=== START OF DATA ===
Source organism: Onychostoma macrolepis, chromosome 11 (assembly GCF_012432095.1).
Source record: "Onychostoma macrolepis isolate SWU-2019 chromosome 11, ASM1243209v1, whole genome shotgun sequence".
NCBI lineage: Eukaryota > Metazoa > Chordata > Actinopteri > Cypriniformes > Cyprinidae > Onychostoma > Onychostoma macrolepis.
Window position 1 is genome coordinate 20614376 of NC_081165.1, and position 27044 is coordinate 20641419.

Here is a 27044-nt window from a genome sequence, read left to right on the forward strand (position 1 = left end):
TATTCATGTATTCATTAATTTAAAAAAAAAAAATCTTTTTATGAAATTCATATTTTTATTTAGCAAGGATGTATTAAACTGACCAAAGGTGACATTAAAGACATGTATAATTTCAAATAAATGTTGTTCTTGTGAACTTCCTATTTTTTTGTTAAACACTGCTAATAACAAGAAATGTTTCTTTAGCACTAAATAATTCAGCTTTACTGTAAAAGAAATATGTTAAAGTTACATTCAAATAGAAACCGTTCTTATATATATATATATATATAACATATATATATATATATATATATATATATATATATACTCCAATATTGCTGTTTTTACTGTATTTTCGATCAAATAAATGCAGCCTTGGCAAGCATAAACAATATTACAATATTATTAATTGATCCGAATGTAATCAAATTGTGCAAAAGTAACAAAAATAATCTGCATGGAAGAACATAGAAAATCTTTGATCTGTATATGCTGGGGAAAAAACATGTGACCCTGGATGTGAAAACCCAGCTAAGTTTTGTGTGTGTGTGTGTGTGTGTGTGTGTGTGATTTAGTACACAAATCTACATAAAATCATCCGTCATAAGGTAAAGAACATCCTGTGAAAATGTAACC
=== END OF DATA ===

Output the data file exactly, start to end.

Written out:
Source organism: Onychostoma macrolepis, chromosome 11 (assembly GCF_012432095.1).
Source record: "Onychostoma macrolepis isolate SWU-2019 chromosome 11, ASM1243209v1, whole genome shotgun sequence".
NCBI lineage: Eukaryota > Metazoa > Chordata > Actinopteri > Cypriniformes > Cyprinidae > Onychostoma > Onychostoma macrolepis.
Window position 1 is genome coordinate 20614376 of NC_081165.1, and position 27044 is coordinate 20641419.

Here is a 27044-nt window from a genome sequence, read left to right on the forward strand (position 1 = left end):
TATTCATGTATTCATTAATTTAAAAAAAAAAAATCTTTTTATGAAATTCATATTTTTATTTAGCAAGGATGTATTAAACTGACCAAAGGTGACATTAAAGACATGTATAATTTCAAATAAATGTTGTTCTTGTGAACTTCCTATTTTTTTGTTAAACACTGCTAATAACAAGAAATGTTTCTTTAGCACTAAATAATTCAGCTTTACTGTAAAAGAAATATGTTAAAGTTACATTCAAATAGAAACCGTTCTTATATATATATATATATATAACATATATATATATATATATATATATATATATATATACTCCAATATTGCTGTTTTTACTGTATTTTCGATCAAATAAATGCAGCCTTGGCAAGCATAAACAATATTACAATATTATTAATTGATCCGAATGTAATCAAATTGTGCAAAAGTAACAAAAATAATCTGCATGGAAGAACATAGAAAATCTTTGATCTGTATATGCTGGGGAAAAAACATGTGACCCTGGATGTGAAAACCCAGCTAAGTTTTGTGTGTGTGTGTGTGTGTGTGTGTGTGTGATTTAGTACACAAATCTACATAAAATCATCCGTCATAAGGTAAAGAACATCCTGTGAAAATGTAACC